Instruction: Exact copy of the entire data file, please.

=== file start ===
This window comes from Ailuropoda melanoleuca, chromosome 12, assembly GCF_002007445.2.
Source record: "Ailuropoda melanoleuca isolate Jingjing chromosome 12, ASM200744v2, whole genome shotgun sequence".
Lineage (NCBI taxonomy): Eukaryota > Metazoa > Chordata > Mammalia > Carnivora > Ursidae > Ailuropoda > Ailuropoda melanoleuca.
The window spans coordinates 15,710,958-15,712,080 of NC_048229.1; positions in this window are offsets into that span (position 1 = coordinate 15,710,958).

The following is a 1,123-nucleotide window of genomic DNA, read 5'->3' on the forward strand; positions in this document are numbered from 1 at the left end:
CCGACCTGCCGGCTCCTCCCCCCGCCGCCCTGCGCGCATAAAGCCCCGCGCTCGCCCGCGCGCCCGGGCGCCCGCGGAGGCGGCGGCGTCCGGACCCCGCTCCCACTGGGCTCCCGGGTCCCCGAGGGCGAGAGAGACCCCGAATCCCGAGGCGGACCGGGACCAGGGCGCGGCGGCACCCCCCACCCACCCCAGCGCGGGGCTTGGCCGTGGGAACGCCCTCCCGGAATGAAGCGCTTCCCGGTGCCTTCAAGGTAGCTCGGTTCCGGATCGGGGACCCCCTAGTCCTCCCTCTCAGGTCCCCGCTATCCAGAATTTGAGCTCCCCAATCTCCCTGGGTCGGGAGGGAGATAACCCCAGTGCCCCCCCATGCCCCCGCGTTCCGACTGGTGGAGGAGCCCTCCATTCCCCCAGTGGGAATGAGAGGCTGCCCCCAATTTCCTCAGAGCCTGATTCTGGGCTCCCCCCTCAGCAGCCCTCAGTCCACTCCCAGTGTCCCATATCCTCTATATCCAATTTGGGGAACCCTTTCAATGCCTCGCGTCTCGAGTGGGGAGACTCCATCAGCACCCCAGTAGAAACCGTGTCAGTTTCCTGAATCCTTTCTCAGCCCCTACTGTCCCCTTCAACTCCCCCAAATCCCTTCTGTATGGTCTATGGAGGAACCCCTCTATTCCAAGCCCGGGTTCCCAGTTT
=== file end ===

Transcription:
This window comes from Ailuropoda melanoleuca, chromosome 12, assembly GCF_002007445.2.
Source record: "Ailuropoda melanoleuca isolate Jingjing chromosome 12, ASM200744v2, whole genome shotgun sequence".
Lineage (NCBI taxonomy): Eukaryota > Metazoa > Chordata > Mammalia > Carnivora > Ursidae > Ailuropoda > Ailuropoda melanoleuca.
The window spans coordinates 15,710,958-15,712,080 of NC_048229.1; positions in this window are offsets into that span (position 1 = coordinate 15,710,958).

The following is a 1,123-nucleotide window of genomic DNA, read 5'->3' on the forward strand; positions in this document are numbered from 1 at the left end:
CCGACCTGCCGGCTCCTCCCCCCGCCGCCCTGCGCGCATAAAGCCCCGCGCTCGCCCGCGCGCCCGGGCGCCCGCGGAGGCGGCGGCGTCCGGACCCCGCTCCCACTGGGCTCCCGGGTCCCCGAGGGCGAGAGAGACCCCGAATCCCGAGGCGGACCGGGACCAGGGCGCGGCGGCACCCCCCACCCACCCCAGCGCGGGGCTTGGCCGTGGGAACGCCCTCCCGGAATGAAGCGCTTCCCGGTGCCTTCAAGGTAGCTCGGTTCCGGATCGGGGACCCCCTAGTCCTCCCTCTCAGGTCCCCGCTATCCAGAATTTGAGCTCCCCAATCTCCCTGGGTCGGGAGGGAGATAACCCCAGTGCCCCCCCATGCCCCCGCGTTCCGACTGGTGGAGGAGCCCTCCATTCCCCCAGTGGGAATGAGAGGCTGCCCCCAATTTCCTCAGAGCCTGATTCTGGGCTCCCCCCTCAGCAGCCCTCAGTCCACTCCCAGTGTCCCATATCCTCTATATCCAATTTGGGGAACCCTTTCAATGCCTCGCGTCTCGAGTGGGGAGACTCCATCAGCACCCCAGTAGAAACCGTGTCAGTTTCCTGAATCCTTTCTCAGCCCCTACTGTCCCCTTCAACTCCCCCAAATCCCTTCTGTATGGTCTATGGAGGAACCCCTCTATTCCAAGCCCGGGTTCCCAGTTT